M. Night Shyamalan got his start in Hollywood working with Harvey Weinstein, whom in a new THR interview he calls the industry’s “biggest monster.”
The “Knock at the Cabin” writer-director was scooped up by Miramax following the success of his 1992 film “Praying With Angels,” followed by his 1998 feature “Wide Awake” under the studio. Yet Weinstein’s work methods proved to be a “personal hell” for Shyamalan.
“I started so young in trying to make movies and failing, but they were reps. I made ‘Wide Awake’ for Miramax and Harvey Weinstein. I went through my own personal hell being there, but it was trial by fire,” Shyamalan told The Hollywood Reporter. “I didn’t realize it at the time, but I started my career with the biggest monster that ever was. I was in that room with him all the time while he would say crazy things, but it built me up because I’m a softie.”
He continued, “I love to play a lot of basketball, but if I get elbowed, I become a different person. And Harvey, clearly, would elbow you, so that created a warrior mentality in this soft kid from a sweet, loving family. But when I looked at the situation at Miramax, it felt like my career was over.”
Shyamalan wanted to leave the studio but realized a contractual loophole could make it possible for him to sell scripts elsewhere.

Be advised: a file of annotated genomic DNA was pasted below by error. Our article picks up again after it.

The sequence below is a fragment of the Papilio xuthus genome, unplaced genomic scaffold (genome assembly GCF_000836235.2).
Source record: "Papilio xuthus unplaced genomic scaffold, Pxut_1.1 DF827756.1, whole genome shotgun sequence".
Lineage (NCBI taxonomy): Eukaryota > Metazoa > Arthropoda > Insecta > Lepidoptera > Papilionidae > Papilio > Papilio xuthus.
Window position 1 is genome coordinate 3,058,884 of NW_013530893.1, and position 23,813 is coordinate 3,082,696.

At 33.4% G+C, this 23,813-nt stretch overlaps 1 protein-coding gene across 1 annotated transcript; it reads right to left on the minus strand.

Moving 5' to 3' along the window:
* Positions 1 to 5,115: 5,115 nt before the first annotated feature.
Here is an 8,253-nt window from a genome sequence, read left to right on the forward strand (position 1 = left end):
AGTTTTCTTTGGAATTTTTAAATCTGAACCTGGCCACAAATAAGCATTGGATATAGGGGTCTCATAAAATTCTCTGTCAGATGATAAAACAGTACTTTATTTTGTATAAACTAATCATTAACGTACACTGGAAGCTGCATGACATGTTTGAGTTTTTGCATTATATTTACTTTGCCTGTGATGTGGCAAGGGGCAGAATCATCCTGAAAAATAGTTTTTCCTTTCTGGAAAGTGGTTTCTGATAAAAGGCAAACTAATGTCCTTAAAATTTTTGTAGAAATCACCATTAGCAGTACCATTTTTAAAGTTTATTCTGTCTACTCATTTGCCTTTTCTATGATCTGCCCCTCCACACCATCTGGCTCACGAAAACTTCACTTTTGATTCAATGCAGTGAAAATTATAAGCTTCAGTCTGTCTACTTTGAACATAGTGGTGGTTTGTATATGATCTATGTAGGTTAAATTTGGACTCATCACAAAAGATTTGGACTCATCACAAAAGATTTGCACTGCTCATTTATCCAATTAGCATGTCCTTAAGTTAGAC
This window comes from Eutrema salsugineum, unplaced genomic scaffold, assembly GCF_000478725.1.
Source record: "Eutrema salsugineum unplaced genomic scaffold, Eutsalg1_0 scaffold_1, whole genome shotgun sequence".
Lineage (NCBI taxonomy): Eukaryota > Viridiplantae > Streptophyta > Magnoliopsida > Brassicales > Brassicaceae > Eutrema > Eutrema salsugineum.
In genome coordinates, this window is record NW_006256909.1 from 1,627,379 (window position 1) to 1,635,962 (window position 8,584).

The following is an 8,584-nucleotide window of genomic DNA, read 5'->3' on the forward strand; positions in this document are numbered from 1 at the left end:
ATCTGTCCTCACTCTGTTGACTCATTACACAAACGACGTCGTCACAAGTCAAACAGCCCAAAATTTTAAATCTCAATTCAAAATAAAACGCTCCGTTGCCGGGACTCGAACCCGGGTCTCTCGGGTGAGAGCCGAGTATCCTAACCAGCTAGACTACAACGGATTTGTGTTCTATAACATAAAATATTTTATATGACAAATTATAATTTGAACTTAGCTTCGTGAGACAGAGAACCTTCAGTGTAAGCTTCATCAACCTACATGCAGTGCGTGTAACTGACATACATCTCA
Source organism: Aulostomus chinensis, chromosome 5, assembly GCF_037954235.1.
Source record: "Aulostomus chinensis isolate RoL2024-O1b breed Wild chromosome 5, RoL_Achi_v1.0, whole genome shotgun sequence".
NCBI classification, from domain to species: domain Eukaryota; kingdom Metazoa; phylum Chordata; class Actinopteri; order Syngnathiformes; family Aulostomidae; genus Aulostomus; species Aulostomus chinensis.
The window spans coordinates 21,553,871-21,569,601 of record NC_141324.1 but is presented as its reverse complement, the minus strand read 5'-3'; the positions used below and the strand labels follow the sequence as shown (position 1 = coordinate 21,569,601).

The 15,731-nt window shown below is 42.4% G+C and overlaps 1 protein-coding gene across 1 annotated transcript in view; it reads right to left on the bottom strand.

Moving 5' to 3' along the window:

“My reps said, ‘Miramax owns your directing. You can’t direct anywhere else.’ In those days, contracts were crazy, and Miramax had some really tough contracts,” Shyamalan said. “But by some freak chance, they didn’t own my writing. It was an error by their legal department, so I said, ‘I’ll write the best screenplay ever and try to get out of here.’ So I sat down and looked at the ‘Jaws,’ ‘Alien,’ ‘The Exorcist,’ and ‘Poltergeist’ posters on my wall and said, ‘I’ll just write one of those. I love those.’ So I went into genre and suspense for the very first time, and everything just clicked. I was having so much fun. I had unlimited ideas.”
That script turned out to be “The Sixth Sense,” which was purchased by Miramax parent company, Disney.
“As we were editing ‘The Sixth Sense,’ I was writing ‘Unbreakable.’ I wanted to get the next one going as fast as I could because I was so nervous,” Shyamalan admitted. “I was like, ‘At least let me make one more movie before you stop letting me make movies.’ That was the mentality.”
Despite his career “highs and lows,” Shyamalan opened up about the need to make a “genuine effort to join the system” despite later learning that “the special thing that makes me happy was hard to do within that system.”
He summed up, “It was so wonderful to have that opportunity, but there are so many people who are so much better at that kind of storytelling than I am.”
Now, Shyamalan works with Universal which released his films like “Old,” “Split,” and “Glass.”
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